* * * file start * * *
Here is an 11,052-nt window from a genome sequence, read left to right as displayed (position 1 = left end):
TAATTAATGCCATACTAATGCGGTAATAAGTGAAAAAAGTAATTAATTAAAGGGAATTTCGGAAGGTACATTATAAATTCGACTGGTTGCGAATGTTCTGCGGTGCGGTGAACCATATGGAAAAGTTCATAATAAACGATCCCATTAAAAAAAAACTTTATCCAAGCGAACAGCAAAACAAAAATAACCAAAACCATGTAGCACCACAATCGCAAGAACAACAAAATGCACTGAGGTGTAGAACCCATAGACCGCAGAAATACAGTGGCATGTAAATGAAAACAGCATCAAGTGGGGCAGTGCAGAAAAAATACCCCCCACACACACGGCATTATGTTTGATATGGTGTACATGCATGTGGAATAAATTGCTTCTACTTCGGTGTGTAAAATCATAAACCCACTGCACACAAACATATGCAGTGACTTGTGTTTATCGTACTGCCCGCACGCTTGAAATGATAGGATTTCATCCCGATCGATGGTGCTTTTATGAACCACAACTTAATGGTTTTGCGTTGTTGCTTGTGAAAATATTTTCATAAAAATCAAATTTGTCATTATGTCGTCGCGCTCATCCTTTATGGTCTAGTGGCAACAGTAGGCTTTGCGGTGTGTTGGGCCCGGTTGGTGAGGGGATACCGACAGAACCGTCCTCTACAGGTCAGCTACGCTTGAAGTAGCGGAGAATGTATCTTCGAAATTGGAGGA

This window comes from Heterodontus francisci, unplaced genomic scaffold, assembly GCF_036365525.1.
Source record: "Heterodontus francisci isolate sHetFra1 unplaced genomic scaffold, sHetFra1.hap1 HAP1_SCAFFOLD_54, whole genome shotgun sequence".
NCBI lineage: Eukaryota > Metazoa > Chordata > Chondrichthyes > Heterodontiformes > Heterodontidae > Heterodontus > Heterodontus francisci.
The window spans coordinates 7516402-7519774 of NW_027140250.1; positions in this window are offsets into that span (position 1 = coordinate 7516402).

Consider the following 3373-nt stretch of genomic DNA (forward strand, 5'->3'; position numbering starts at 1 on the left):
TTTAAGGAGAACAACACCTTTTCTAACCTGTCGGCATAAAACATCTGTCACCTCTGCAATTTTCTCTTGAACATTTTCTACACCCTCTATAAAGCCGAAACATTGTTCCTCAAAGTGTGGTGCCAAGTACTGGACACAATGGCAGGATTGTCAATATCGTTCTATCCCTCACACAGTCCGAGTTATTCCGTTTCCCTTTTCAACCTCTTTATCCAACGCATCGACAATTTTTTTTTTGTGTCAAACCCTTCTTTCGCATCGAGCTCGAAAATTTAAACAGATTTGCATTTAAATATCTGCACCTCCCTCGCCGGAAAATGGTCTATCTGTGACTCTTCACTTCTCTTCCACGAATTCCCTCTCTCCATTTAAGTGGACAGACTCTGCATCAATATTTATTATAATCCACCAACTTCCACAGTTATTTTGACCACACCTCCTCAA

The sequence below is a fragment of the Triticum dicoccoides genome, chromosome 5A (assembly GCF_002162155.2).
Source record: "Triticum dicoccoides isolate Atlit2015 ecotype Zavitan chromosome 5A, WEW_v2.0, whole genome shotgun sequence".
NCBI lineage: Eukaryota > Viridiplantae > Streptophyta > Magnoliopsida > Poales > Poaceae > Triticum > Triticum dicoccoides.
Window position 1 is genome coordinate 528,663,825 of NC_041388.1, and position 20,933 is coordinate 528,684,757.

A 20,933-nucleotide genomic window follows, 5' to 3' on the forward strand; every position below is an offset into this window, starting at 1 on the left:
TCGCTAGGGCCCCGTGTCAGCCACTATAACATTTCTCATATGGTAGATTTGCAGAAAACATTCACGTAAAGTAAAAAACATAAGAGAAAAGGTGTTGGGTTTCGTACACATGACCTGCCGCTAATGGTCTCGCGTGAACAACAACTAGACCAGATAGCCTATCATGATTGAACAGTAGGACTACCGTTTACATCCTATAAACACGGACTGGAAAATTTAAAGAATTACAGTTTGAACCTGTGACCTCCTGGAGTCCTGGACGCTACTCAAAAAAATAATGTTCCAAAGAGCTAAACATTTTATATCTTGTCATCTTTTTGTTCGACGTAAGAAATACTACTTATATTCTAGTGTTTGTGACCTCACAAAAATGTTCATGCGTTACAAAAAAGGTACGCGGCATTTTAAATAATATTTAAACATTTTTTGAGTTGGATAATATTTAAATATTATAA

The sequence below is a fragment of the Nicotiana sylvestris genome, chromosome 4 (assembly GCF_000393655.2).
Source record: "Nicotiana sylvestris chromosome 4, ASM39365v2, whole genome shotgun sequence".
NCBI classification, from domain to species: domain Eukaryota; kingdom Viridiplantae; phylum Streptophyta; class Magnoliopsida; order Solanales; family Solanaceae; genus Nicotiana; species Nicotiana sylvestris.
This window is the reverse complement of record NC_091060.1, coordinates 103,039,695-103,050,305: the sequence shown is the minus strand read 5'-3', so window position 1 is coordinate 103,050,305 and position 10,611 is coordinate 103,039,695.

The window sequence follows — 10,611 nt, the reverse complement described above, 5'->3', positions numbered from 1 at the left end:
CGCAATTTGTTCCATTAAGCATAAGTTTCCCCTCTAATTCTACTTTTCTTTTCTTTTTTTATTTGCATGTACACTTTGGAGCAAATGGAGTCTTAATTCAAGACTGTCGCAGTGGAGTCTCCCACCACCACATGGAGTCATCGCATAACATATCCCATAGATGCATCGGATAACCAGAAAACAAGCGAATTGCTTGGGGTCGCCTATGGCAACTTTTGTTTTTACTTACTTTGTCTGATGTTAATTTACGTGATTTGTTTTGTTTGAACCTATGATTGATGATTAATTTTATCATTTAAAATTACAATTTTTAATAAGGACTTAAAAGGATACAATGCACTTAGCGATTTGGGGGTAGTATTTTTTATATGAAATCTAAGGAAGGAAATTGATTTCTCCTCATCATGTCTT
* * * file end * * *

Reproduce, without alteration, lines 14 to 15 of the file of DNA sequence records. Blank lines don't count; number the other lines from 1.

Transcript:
TCGCTAGGGCCCCGTGTCAGCCACTATAACATTTCTCATATGGTAGATTTGCAGAAAACATTCACGTAAAGTAAAAAACATAAGAGAAAAGGTGTTGGGTTTCGTACACATGACCTGCCGCTAATGGTCTCGCGTGAACAACAACTAGACCAGATAGCCTATCATGATTGAACAGTAGGACTACCGTTTACATCCTATAAACACGGACTGGAAAATTTAAAGAATTACAGTTTGAACCTGTGACCTCCTGGAGTCCTGGACGCTACTCAAAAAAATAATGTTCCAAAGAGCTAAACATTTTATATCTTGTCATCTTTTTGTTCGACGTAAGAAATACTACTTATATTCTAGTGTTTGTGACCTCACAAAAATGTTCATGCGTTACAAAAAAGGTACGCGGCATTTTAAATAATATTTAAACATTTTTTGAGTTGGATAATATTTAAATATTATAA

The sequence below is a fragment of the Nicotiana sylvestris genome, chromosome 4 (assembly GCF_000393655.2).